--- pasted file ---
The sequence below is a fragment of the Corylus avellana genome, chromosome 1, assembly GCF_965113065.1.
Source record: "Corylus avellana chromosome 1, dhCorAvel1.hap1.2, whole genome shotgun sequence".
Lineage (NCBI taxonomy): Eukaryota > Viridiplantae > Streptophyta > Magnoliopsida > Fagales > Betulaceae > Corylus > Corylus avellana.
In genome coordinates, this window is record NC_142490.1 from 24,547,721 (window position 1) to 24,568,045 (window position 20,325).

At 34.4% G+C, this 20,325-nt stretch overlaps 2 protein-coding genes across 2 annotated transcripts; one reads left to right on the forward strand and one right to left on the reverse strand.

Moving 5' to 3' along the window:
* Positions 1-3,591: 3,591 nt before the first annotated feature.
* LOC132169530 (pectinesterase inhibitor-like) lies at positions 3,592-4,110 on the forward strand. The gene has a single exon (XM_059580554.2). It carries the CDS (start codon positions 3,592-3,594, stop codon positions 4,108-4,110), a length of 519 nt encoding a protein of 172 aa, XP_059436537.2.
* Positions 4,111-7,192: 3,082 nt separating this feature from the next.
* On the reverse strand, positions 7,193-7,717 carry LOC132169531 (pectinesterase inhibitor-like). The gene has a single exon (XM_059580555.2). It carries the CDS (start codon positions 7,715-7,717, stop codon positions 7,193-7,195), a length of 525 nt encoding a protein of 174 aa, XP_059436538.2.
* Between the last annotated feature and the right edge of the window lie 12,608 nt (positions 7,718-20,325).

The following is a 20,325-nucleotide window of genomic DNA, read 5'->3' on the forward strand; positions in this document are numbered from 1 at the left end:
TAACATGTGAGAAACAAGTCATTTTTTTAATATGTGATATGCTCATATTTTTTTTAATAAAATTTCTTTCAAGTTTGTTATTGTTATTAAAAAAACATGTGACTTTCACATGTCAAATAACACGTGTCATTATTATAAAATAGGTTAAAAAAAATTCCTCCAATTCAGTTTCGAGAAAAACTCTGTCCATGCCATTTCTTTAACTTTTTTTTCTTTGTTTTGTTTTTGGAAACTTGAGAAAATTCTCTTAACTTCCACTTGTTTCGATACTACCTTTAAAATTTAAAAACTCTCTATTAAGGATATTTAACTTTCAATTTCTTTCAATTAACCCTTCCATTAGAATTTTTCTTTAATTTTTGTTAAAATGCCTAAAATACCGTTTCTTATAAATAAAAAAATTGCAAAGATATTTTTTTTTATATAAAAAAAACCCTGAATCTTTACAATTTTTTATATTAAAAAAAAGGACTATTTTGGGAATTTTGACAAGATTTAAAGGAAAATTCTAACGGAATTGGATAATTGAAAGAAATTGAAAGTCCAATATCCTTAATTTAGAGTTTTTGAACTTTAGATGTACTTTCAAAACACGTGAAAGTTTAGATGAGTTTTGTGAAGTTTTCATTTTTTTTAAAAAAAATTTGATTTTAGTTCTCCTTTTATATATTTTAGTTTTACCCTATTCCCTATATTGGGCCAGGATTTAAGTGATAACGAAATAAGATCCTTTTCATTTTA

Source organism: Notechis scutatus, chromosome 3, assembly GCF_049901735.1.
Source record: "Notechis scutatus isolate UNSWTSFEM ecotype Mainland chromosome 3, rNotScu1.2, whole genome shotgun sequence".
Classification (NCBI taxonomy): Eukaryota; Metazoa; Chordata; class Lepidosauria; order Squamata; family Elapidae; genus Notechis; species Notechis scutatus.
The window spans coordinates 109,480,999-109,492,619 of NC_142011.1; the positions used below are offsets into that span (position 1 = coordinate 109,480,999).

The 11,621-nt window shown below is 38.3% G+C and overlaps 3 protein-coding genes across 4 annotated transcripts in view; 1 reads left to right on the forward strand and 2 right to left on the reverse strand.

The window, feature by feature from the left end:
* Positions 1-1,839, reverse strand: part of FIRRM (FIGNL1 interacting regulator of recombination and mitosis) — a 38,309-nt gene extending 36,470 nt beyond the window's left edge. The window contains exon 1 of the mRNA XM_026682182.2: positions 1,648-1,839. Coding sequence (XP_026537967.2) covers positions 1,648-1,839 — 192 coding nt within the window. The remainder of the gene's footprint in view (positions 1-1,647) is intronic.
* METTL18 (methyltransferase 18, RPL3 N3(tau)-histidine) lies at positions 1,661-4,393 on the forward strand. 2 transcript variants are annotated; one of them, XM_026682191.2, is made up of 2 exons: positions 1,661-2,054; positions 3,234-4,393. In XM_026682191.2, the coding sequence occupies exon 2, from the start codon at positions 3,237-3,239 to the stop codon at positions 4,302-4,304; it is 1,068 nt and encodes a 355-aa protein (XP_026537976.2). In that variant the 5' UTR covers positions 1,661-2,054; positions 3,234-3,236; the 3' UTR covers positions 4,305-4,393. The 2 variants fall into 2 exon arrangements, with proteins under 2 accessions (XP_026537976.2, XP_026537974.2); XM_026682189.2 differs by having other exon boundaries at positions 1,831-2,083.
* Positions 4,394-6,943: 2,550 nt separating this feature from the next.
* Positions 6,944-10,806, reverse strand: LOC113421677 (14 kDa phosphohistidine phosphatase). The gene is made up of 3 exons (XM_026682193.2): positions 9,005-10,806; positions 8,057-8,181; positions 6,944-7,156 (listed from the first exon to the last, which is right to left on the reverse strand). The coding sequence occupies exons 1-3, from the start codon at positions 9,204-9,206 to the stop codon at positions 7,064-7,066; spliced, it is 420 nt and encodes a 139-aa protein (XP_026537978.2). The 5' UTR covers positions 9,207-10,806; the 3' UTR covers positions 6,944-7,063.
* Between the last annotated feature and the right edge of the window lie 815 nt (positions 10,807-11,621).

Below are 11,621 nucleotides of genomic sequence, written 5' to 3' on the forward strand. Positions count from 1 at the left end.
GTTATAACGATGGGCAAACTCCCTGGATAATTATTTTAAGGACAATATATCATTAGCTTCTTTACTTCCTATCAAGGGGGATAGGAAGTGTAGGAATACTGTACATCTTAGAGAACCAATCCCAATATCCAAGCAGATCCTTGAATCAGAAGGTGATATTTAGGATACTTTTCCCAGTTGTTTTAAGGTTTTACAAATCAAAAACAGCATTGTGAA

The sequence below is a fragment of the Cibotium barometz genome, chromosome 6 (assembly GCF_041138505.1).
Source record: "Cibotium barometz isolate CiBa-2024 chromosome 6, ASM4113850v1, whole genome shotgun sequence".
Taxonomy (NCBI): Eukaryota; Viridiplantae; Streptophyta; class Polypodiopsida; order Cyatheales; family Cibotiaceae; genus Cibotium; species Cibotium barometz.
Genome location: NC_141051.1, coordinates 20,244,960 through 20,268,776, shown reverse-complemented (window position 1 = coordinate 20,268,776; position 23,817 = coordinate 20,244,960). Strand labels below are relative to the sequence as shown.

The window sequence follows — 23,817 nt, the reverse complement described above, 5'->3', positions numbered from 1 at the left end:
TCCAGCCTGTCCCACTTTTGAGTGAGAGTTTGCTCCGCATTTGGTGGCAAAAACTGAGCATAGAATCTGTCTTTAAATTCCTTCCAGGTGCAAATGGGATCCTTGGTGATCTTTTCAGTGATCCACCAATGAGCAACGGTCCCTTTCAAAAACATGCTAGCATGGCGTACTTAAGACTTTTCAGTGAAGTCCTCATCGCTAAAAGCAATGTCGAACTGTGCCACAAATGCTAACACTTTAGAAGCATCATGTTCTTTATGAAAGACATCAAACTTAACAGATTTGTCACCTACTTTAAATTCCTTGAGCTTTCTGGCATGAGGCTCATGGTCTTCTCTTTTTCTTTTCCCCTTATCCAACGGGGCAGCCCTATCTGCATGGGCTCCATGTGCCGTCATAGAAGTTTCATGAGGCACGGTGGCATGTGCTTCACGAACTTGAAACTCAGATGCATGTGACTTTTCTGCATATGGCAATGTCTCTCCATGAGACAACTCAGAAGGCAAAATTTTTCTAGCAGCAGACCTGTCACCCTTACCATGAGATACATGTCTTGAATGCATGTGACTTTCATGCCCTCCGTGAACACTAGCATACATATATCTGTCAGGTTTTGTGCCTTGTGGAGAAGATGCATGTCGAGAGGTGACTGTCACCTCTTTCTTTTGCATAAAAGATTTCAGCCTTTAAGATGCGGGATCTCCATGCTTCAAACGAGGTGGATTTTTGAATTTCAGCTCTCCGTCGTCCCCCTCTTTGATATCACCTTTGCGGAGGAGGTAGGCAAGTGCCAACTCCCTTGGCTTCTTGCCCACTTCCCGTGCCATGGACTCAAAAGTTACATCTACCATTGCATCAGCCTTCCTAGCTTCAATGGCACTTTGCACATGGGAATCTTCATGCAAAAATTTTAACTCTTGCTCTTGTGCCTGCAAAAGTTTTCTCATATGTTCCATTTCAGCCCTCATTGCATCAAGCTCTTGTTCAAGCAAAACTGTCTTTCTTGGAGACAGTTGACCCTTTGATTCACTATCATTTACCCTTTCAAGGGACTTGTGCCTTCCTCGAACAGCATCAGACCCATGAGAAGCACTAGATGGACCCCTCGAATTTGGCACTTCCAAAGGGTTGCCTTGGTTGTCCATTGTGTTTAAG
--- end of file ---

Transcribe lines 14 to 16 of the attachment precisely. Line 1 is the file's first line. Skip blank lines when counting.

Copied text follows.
Source organism: Notechis scutatus, chromosome 3, assembly GCF_049901735.1.
Source record: "Notechis scutatus isolate UNSWTSFEM ecotype Mainland chromosome 3, rNotScu1.2, whole genome shotgun sequence".
Classification (NCBI taxonomy): Eukaryota; Metazoa; Chordata; class Lepidosauria; order Squamata; family Elapidae; genus Notechis; species Notechis scutatus.